- Associated Press - Monday, March 14, 2016

NORMAN, Okla. (AP) - It’s hard to believe it’s been a year since the video. The racist chants that bounced through a Sigma Alpha Epsilon date night party bus last March made their way to the web and into the national spotlight. Questions were asked. Investigations were launched and things changed.

Or, at least they started to.

University of Oklahoma President David Boren’s reaction was swift. He kicked the fraternity off campus, spoke out against the vile remarks and hired diversity-dedicated alumnus and former state Sen. Jabar Shumate as vice president of the university community. Together they instituted mandatory diversity training for all incoming freshmen and all student organization leaders. A year later, Shumate said he’s seeing positive effects.

“I do believe that we have had a lot of positive things happen over the past year, and we’re a work in progress, but one of the things that I’m most proud of is the work we’ve done to improve the campus climate and improve specifically our relationships with our students and among our student body,” Shumate said. “I would really say that the Freshmen Diversity Experience has been an incredible experience.

“It’s been very important for us to start with our freshmen, to provide them the opportunity to understand OU and the diverse culture as well as how to interact with people who are different than you. I believe those skills are necessary. The diversity of our country is changing and increasing every year.”



Shumate took the job to help repair OU’s image and its soul.

“Both my bachelor’s and graduate degrees are from the University of Oklahoma. I’m a former student body president. I have to say because of the leadership of President Boren, I’ve been really fortunate, because the leader at this university has set a tone that we will be a community and a family that has respect for all people,” he said.

So far, he said his mission is off to a good start, but there’s still more to be done. What was made over generations cannot be undone with one. He said it will take time.

But for all the hardship the chants unearthed in the community, it was a symptom of an underlying disease. Racism wasn’t reborn. It just reappeared. The silver lining is that it gave impetus for the university and the community at large to acknowledge it and, make changes.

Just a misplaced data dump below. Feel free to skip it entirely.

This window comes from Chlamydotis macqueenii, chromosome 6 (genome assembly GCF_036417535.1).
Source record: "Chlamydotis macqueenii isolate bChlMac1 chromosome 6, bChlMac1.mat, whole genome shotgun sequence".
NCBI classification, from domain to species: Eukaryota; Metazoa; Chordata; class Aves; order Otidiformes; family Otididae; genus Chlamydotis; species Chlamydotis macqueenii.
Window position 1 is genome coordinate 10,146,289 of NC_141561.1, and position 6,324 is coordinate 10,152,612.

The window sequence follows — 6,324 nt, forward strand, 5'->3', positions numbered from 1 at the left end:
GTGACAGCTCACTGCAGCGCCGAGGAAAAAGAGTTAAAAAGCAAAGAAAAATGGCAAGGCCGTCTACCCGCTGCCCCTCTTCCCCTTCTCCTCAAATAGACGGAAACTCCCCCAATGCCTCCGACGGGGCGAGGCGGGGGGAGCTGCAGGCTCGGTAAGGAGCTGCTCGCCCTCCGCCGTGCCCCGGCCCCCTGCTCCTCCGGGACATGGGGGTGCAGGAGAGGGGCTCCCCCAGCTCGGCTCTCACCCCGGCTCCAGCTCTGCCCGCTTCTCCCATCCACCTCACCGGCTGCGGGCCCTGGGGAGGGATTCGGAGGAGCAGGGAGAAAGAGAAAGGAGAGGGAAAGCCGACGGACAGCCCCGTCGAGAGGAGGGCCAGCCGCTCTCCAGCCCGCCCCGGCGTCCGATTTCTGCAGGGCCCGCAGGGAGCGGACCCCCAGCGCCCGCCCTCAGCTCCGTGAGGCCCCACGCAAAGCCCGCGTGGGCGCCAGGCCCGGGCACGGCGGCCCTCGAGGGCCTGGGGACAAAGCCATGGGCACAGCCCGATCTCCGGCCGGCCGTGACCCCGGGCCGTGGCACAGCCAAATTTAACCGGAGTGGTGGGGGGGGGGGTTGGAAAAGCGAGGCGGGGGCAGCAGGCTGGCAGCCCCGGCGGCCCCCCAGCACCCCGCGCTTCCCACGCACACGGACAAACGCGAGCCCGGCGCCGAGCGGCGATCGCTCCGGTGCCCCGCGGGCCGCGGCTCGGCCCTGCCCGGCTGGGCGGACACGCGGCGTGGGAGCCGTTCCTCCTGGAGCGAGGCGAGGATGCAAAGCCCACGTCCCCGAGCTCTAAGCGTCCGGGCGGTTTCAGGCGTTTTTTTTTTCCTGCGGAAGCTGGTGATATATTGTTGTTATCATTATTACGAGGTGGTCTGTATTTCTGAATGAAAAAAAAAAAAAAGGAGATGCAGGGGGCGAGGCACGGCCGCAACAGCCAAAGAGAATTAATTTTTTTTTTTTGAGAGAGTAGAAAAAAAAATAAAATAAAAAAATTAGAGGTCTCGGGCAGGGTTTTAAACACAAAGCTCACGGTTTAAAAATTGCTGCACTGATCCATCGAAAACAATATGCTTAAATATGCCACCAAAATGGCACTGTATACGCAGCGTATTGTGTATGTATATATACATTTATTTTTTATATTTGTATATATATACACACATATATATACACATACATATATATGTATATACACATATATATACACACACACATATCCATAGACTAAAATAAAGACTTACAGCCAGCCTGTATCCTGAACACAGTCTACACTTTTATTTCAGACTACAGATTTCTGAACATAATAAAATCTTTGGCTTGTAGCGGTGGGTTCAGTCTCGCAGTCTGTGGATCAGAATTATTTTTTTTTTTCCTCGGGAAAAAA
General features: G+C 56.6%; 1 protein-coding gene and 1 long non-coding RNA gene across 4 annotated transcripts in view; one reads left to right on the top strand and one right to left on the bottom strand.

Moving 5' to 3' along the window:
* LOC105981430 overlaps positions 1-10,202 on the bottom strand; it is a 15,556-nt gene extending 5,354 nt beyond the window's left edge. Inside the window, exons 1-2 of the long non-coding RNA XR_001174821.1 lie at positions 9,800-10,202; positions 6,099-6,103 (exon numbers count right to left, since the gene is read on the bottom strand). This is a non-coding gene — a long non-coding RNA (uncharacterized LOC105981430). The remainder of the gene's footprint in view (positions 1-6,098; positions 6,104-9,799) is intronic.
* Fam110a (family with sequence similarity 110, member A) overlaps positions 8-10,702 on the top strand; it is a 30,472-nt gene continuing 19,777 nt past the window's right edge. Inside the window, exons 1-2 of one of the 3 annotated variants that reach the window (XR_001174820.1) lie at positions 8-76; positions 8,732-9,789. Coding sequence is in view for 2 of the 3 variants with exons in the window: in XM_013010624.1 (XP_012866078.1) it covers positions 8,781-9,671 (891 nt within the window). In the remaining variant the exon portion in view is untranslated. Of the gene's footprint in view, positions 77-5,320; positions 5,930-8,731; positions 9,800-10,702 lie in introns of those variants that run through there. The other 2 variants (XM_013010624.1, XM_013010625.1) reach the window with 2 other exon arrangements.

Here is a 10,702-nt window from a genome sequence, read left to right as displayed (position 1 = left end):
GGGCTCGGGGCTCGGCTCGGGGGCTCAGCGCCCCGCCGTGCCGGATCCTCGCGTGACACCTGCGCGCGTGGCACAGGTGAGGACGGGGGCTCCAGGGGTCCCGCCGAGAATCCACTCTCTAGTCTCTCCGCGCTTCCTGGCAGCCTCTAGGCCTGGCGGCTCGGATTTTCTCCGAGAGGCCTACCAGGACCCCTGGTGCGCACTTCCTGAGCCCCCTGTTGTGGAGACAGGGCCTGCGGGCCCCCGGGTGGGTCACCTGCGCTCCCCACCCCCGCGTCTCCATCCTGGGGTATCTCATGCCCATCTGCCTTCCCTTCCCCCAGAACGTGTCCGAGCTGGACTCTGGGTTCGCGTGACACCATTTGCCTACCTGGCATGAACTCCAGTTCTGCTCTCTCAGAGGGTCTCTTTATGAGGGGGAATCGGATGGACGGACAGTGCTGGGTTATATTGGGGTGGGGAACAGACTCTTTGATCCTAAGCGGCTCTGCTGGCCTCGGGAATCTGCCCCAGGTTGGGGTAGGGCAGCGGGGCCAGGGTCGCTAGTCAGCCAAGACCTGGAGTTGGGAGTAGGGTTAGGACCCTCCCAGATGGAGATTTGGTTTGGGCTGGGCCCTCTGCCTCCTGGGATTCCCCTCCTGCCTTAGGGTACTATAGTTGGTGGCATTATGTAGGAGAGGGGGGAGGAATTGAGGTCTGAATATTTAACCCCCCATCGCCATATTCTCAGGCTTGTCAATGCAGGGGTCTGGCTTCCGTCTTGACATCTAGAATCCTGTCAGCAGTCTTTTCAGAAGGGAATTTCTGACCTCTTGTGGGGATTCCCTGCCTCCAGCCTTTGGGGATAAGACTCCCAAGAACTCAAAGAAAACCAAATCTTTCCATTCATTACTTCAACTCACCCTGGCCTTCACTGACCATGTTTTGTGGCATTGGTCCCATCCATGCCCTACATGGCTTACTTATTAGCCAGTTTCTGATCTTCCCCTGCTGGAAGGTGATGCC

The Norman Transcript (https://bit.ly/221ccD6 ) reports that Shumate said the university was already moving toward creating his position before the now infamous SAE incident. A student group called Unheard had pushed for changes. They were imminent, but the incident hastened their arrival and cemented them into the university’s future.

“Sometimes good can come from very difficult circumstances. At the University of Oklahoma, the incident last year has led us to be a more sensitive, caring and inclusive community,” Boren said in a statement. “Many positive steps have been taken to make our student body, faculty and staff more diverse.

“Above all our, students have reached out to one another to foster candid conversations and to reach better understandings. I am particularly pleased that our incoming class this fall was more diverse than it was the year before.”

In the future, Shumate said he’s looking to implement more programs to fight racism, sexism and ableism and expand their reach to all OU campuses.

He said his staff is currently working on a bias reporting system for students and faculty and is coordinating with Native American studies programs with the intention of creating a new position that will serve as a tribal liaison on behalf of the university.

“That’s just a snippet, but we’ve got a great deal of work ahead,” Shumate said. “I think our community has embraced the work we’ve accomplished and the work we have ahead in making our campus a more diverse and inclusive environment. There’s not one thing that I can do, or really anybody can do, on this campus to prevent an unfortunate incident from happening, but what we all are responsible for is how we respond to it and how we heal and learn from it.

“Our university community has grown a lot and learned a lot from last year’s experiences.”

___

Information from: The Norman Transcript, https://www.normantranscript.com

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